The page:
Barcelona, smartphones and faithful dogs

Near the close of the fascinating 2012 Mobile World Congress in Barcelona, five of my colleagues from IDG news outlets and I had an amazing tapas meal together. It  gave us a brief time to reflect on some of the more thoughtful, funny and serious encounters we'd had over several days.


One reporter at dinner launched into a fairly long discourse on how the fantastic pace of adoption of smartphones and tablets globally couldn't last more than perhaps a couple more years.  Another wondered when Apple would have to make a serious update to the interface on the iPhone or make a more drastic change in its hardware design, implying that it had to happen sooner rather than later.

Those two were among the younger ones at the table.  Myself and another more senior member seemed to think the wild pace of adoption of smartphones and tablets would last a long, long time.  Of the two of us, he said the trend seemed indefinite, but I gave it 12- 15 years, which seems like forever in the computer industry.  (Or maybe that number popped into my head because economies seem to run through recession-to-boom-to-recession cycles roughly every dozen years. Apple, however, seems to have completely ripped through many theories of economic cycles.)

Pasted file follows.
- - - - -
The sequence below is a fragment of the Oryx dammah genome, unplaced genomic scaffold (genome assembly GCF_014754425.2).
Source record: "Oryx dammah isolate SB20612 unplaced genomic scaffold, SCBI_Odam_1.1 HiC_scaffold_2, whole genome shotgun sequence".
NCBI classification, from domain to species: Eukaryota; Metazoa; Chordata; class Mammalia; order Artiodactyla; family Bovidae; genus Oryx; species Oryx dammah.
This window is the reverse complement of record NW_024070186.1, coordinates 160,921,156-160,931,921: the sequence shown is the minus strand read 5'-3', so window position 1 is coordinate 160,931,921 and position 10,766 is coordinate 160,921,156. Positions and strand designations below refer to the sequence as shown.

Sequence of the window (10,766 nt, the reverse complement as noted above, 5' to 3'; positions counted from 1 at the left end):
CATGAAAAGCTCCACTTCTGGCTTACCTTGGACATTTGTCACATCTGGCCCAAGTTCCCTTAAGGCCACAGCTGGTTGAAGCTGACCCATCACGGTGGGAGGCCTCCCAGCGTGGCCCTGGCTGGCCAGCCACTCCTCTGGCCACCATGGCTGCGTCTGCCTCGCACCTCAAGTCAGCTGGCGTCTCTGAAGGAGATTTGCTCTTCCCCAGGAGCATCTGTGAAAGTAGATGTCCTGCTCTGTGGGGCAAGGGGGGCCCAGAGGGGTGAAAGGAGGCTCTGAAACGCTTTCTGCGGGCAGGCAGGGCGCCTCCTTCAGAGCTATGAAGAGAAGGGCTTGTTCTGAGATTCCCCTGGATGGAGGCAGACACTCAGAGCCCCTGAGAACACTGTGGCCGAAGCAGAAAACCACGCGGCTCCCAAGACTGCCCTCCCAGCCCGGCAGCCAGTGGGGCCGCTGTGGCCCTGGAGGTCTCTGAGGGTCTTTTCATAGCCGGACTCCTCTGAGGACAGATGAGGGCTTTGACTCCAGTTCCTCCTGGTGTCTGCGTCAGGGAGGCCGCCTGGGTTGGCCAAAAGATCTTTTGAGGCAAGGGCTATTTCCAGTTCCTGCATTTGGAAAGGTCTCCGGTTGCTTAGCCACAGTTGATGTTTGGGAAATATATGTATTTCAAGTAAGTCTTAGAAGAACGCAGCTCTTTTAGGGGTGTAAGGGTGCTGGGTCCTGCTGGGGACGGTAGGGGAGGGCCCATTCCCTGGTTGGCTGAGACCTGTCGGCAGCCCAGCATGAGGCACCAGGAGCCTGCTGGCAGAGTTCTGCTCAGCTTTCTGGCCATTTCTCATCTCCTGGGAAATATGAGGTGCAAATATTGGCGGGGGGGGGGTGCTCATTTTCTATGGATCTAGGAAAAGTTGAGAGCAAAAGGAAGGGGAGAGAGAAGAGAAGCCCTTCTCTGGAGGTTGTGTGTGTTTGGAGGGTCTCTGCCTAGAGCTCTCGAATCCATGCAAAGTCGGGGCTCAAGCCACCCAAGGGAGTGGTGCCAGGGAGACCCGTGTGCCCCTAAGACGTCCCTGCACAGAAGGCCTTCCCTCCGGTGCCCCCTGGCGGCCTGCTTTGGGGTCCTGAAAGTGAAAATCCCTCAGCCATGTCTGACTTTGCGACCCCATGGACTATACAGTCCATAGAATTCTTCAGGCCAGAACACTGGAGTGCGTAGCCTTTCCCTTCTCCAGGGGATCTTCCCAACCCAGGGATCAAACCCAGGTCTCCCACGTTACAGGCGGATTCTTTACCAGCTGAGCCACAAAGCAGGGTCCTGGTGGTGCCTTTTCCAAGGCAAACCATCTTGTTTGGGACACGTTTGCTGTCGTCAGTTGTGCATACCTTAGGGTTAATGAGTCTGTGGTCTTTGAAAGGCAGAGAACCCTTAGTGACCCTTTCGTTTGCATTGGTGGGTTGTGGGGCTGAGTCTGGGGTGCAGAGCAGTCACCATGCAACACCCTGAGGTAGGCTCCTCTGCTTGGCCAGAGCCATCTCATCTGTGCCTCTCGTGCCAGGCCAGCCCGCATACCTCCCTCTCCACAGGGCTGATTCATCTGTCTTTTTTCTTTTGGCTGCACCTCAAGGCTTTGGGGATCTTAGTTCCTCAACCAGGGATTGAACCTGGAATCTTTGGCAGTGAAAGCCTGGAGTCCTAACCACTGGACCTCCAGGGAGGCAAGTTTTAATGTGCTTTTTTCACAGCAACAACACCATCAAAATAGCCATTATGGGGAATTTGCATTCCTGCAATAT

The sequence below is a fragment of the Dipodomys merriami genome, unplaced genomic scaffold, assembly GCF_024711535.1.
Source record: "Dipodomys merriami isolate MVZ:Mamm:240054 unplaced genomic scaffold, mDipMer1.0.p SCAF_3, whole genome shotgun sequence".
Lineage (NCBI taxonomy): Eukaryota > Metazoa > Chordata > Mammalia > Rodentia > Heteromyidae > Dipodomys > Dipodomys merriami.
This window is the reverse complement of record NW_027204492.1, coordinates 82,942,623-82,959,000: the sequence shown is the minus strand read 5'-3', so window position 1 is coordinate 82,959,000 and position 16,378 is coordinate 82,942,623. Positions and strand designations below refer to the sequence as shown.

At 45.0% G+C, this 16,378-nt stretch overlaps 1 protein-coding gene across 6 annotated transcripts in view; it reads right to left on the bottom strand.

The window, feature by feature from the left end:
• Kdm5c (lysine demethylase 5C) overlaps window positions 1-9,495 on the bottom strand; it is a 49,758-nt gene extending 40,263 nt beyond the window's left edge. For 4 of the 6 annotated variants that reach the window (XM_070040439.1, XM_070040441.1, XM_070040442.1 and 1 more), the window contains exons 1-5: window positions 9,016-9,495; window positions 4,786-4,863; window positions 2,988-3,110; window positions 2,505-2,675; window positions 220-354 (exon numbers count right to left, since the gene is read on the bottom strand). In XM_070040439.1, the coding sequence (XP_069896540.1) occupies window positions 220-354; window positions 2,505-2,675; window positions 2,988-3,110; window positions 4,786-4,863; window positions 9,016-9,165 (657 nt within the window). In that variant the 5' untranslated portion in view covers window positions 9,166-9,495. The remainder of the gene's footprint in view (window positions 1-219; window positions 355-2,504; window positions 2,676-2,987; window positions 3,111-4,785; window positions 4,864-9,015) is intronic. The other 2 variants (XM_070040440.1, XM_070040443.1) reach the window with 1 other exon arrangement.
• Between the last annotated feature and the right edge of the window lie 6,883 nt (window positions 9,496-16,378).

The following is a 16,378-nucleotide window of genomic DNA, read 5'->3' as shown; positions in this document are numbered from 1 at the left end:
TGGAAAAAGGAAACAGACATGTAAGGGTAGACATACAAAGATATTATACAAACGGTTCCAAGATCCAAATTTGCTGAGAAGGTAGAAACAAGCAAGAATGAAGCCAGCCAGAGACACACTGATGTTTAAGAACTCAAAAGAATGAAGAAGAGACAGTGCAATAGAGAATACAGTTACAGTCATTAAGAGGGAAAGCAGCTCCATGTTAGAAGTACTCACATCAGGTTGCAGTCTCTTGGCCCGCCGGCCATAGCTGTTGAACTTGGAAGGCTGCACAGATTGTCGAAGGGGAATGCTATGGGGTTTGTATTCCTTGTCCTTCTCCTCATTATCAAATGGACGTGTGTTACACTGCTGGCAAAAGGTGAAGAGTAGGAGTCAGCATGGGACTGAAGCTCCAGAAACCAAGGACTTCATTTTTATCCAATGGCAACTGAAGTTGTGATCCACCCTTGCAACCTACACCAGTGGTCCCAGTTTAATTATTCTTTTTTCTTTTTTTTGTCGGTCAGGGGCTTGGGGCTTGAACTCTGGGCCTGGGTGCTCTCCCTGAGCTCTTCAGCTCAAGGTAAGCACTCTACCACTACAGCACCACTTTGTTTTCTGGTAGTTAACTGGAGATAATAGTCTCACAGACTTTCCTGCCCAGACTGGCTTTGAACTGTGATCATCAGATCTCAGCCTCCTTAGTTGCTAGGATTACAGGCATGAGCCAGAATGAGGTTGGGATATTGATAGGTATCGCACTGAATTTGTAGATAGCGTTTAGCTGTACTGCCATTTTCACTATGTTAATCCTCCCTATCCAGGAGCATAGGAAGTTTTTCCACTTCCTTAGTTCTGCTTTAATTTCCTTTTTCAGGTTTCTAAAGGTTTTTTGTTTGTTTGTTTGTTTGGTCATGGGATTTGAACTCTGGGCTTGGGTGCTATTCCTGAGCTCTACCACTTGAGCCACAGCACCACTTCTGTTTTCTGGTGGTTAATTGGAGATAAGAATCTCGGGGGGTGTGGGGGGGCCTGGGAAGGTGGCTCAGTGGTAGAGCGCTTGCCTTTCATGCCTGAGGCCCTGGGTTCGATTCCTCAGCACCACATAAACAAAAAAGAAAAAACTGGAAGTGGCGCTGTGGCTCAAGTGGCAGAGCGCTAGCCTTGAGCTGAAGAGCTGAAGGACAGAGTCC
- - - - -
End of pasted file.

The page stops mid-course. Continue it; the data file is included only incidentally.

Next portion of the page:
The other two at the table didn't register their thoughts on the topic, but I'm sure would have a lot to say, if asked directly. So we had an interesting range of views: Of six at the table, two seemed to think the mobile boom was facing a big adjustment pretty soon; two others said the boom was very long-lasting; two others abstained.


Poor John Chambers, the CEO of Cisco.  Many of us call him the Baptist minister of switching, partly because he has such an evangelistic style when he talks with his West Virginia accent in public sessions. He commonly wanders through the crowd and challenges and prods comments from his unsuspecting listeners. 

This time, at a MWC panel discussion he was moderating, Chambers kept calling one of his customers David when the man's name was clearly Dennis, as his name, title and company were projected on a huge screen behind him. Each time Chambers called him Dennis, the man smiled and several in the crowd of more than 60 people twittered.

After a few times of being called Dennis, the customer answered Chambers' question by saying, "John, I am only called David in the bar," which drew laughter. Chambers looked shocked, look up at the name on the screen and loudly said, "Dennis, s---!" Then Chambers covered his mouth with his hand and apologized profusely.